The debate in ÉS is primarily framed as a legislative matter. The majority of the contributors advocate an absolutist position in defense of ‘freedom of speech’ The advocacy of this freedom against any form of control labeled as the effect of censorship rests on the ideological assumption of the availability of an equal access to an apparently universal liberty for all members of society. Without this assumption the advocates of unconditioned free speech could not maintain their defense of free speech any longer. The irony of their position is that speech is indeed free mostly for them but precisely because they voice the status quo. In fact, their political and cultural privilege consists in the access to the position of being listened to, contributing to the governmental silencing of what less powerful groups of people have to say. In terms of the discursive dimension, this dominant voice consists mostly in the strategic use of the rhetoric that conjures any argument in favor of legislation as ‘threat’ to the alleged liberty of free speech while hiding behind that very state power, defending the current status quo of no legislation.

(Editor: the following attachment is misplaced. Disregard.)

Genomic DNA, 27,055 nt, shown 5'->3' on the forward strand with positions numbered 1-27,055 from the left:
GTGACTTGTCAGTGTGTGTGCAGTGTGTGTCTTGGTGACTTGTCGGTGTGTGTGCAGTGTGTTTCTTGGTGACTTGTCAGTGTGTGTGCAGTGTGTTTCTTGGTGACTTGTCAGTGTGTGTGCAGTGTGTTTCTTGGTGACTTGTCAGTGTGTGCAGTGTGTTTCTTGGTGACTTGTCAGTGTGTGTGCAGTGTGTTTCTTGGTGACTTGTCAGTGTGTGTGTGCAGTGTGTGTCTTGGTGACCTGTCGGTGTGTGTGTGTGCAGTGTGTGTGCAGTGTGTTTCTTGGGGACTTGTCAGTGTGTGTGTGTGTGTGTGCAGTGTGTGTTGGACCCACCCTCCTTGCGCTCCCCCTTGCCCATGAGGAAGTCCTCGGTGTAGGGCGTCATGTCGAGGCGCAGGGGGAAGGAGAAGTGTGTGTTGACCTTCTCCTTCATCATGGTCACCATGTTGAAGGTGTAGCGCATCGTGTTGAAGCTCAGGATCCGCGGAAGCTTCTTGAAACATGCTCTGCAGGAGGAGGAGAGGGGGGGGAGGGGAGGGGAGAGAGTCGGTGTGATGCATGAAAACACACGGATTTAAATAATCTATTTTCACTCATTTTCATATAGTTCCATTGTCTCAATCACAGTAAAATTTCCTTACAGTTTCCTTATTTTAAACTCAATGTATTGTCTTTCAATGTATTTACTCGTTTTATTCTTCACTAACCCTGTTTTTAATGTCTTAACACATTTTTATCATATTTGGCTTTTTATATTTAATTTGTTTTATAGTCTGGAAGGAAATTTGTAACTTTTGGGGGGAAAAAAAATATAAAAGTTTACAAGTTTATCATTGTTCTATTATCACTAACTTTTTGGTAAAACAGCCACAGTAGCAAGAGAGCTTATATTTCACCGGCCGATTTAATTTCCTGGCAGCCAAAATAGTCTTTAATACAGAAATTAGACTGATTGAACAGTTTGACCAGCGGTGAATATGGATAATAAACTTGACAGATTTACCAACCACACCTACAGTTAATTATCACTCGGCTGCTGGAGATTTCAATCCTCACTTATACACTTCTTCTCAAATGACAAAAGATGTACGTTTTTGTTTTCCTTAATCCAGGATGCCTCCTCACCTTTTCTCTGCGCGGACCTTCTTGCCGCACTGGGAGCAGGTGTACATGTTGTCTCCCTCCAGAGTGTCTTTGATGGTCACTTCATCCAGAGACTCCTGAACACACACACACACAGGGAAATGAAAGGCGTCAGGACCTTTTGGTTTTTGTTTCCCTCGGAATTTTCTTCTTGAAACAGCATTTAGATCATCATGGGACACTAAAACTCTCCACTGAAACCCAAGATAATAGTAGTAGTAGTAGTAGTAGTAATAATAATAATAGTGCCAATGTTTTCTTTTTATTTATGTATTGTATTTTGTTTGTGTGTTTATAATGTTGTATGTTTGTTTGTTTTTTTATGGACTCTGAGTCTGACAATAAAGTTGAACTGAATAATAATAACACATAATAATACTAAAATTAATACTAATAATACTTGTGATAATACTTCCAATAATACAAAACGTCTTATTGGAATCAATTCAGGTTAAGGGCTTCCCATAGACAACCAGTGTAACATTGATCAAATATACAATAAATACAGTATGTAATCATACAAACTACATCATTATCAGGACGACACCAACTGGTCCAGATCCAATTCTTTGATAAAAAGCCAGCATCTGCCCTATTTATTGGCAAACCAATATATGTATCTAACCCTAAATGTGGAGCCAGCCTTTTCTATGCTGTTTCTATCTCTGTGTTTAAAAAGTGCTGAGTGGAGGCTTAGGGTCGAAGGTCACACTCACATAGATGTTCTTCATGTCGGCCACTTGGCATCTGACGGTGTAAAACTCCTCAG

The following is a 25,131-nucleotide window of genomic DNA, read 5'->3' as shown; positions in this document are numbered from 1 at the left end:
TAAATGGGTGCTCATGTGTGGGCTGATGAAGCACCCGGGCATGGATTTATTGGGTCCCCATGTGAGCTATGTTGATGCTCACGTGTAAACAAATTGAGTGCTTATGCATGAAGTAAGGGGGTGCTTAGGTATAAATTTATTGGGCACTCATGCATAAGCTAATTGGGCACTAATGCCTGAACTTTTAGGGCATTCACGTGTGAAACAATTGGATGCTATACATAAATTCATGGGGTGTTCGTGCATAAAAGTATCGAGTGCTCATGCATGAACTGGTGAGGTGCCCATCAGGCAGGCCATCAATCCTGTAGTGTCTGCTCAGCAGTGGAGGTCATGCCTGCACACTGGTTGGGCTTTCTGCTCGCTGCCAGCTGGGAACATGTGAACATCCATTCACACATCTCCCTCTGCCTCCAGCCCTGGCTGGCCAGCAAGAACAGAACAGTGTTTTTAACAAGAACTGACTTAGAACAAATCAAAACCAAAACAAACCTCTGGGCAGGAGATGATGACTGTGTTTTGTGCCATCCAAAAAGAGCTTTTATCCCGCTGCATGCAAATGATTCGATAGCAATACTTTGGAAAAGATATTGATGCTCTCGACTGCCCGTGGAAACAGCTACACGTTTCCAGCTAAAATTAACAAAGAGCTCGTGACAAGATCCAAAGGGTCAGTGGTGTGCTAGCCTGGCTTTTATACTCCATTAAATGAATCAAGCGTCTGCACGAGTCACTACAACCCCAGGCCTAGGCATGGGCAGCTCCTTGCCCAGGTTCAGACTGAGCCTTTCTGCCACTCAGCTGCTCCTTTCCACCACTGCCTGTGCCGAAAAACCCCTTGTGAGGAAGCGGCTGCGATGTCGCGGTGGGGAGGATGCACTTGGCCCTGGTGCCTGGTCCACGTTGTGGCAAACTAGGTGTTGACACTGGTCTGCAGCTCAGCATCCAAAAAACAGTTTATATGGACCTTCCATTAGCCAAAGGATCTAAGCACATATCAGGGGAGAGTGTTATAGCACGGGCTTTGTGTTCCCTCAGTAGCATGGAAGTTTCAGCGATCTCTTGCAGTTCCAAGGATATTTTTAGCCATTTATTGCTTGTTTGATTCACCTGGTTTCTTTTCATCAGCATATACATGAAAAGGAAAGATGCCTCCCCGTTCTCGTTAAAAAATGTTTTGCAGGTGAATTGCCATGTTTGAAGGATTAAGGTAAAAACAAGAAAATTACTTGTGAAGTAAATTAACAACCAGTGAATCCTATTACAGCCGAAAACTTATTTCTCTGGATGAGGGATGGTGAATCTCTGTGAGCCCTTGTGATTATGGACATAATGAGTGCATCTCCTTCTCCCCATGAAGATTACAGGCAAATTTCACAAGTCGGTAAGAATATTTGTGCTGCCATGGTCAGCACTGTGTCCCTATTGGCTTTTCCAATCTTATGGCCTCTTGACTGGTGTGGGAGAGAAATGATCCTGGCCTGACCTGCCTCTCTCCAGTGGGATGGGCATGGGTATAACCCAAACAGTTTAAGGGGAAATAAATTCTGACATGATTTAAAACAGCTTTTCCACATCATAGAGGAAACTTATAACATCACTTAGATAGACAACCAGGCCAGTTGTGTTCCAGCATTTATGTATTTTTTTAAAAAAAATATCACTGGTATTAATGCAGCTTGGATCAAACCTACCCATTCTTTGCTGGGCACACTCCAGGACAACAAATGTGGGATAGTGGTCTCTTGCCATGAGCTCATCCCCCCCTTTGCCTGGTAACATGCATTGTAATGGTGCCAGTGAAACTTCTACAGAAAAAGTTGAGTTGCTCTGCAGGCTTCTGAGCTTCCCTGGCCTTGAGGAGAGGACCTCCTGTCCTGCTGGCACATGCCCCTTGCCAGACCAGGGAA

To support their arguments, all the participants, including the minority in favor of legislation, draw on the US debate in the 1990s. What is more, in their re-presentation of the American debate, the diverse lines of disagreement3 in the US context is reduced to an irreconcilable single either/or division between groups of those defending free speech and association under the protection of the First Amendment and those defending equal protection under the Fourteenth Amendment of the US Constitution. I argue that it is this shared practice of dichotomical categorization, delivering the gain of a containment of the differential positions, whose logic will foreground the effects of limiting the alleged right to free speech and preclude any systematic consideration of the effects of hate speech. What is at stake is the understanding that without considering the injuries of the targeted collectives, no line of argumentation can open up exposing the dominant patterns of interpretation and validation in a given society as an effect of differentiating between targets and non-targets of violent exclusion. The most conspicuous characteristics of the legitimized current practice of the allegedly free speech for members of the assaulted communities is that “it is logical to link together several thousand real-life stories into one tale of caution” (Matsuda 1993, 22), whereas for non-members, whom are not directly hit in the gut by the hate messages, threats, and disparagement, it is logical to see a threat to their freedom of speech in any attempts at using the law as a remedy for injury from hate speech. These patterns of meaning making also inform the participants’ own position on the matter. Nevertheless, without considering these systematic differences between the interpretations, they do not have to be faced with the difference that the location of the targeted victim versus that of the non-member should make. The promising outcome of such a comparison could not hold the promise of an absolute distinction between the ‘minority’ of the vulnerable and the ‘majority’ of the non-vulnerable where almost all participants (claim to) belong. Why is this systematic resistance to the consideration of the victims’ story then?